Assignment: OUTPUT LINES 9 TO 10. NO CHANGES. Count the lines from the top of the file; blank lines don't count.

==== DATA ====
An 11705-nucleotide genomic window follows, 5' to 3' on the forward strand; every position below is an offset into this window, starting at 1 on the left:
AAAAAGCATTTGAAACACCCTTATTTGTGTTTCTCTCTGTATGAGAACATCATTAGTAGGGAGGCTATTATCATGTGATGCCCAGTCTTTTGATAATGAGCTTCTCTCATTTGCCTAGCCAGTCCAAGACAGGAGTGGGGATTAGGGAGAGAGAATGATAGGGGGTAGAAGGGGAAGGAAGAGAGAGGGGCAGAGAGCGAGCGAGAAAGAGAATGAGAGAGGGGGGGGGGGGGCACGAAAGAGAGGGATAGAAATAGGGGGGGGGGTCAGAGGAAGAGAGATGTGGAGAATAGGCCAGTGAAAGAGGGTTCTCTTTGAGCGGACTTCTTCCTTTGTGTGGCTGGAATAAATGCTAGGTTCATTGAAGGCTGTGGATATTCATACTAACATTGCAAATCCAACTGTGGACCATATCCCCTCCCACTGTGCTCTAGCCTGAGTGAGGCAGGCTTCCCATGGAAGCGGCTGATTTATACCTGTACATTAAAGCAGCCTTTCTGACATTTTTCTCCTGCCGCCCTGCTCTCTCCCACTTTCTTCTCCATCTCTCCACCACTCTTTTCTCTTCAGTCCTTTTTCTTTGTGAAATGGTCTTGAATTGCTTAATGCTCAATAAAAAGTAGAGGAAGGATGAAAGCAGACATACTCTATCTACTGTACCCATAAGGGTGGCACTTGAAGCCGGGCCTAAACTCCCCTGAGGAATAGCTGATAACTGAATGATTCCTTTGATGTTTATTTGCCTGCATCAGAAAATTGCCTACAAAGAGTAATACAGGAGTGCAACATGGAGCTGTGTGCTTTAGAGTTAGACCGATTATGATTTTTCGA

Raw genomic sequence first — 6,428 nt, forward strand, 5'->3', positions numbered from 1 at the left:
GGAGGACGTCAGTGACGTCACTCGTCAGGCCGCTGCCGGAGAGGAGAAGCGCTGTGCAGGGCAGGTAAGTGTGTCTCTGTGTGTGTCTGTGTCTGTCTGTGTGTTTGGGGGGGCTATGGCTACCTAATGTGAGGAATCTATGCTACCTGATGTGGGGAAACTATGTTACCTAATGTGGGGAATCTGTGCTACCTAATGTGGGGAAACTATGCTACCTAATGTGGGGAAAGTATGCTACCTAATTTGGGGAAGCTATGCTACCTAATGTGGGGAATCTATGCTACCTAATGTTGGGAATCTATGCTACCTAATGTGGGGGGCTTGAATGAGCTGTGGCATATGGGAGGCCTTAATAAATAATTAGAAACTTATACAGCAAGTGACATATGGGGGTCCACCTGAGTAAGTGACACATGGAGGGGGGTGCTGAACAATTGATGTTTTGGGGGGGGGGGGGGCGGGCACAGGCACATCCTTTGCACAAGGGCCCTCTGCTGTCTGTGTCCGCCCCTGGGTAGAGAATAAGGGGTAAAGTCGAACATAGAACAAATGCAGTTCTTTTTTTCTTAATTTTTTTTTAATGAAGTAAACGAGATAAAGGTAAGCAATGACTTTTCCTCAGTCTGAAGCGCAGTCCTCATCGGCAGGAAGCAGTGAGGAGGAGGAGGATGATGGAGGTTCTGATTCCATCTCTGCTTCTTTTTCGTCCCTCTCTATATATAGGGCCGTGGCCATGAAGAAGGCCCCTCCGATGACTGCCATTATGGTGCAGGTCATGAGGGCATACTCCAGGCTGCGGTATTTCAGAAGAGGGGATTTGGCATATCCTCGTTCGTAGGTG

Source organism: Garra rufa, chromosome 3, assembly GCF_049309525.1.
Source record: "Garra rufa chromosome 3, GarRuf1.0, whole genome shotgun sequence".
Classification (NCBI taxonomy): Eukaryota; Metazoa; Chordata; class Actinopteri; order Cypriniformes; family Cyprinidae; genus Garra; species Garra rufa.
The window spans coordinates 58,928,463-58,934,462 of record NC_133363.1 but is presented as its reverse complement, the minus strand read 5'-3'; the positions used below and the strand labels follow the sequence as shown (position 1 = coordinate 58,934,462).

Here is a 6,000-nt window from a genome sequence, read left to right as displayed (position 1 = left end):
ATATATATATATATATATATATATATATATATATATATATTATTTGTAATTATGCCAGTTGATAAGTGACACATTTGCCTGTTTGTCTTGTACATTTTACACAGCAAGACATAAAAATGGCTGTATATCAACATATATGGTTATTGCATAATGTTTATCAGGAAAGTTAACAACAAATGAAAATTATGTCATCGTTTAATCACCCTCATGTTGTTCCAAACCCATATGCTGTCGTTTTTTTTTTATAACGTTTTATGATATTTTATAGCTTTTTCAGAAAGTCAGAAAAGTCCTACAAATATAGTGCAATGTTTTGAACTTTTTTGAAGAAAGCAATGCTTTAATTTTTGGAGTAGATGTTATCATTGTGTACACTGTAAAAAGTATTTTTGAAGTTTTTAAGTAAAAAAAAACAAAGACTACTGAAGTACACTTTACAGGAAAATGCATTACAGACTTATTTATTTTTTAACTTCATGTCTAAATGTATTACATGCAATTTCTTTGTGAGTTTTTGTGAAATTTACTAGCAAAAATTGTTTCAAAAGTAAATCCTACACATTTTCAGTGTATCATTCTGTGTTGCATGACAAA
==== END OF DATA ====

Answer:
Here is a 6,000-nt window from a genome sequence, read left to right as displayed (position 1 = left end):
ATATATATATATATATATATATATATATATATATATATATTATTTGTAATTATGCCAGTTGATAAGTGACACATTTGCCTGTTTGTCTTGTACATTTTACACAGCAAGACATAAAAATGGCTGTATATCAACATATATGGTTATTGCATAATGTTTATCAGGAAAGTTAACAACAAATGAAAATTATGTCATCGTTTAATCACCCTCATGTTGTTCCAAACCCATATGCTGTCGTTTTTTTTTTATAACGTTTTATGATATTTTATAGCTTTTTCAGAAAGTCAGAAAAGTCCTACAAATATAGTGCAATGTTTTGAACTTTTTTGAAGAAAGCAATGCTTTAATTTTTGGAGTAGATGTTATCATTGTGTACACTGTAAAAAGTATTTTTGAAGTTTTTAAGTAAAAAAAAACAAAGACTACTGAAGTACACTTTACAGGAAAATGCATTACAGACTTATTTATTTTTTAACTTCATGTCTAAATGTATTACATGCAATTTCTTTGTGAGTTTTTGTGAAATTTACTAGCAAAAATTGTTTCAAAAGTAAATCCTACACATTTTCAGTGTATCATTCTGTGTTGCATGACAAA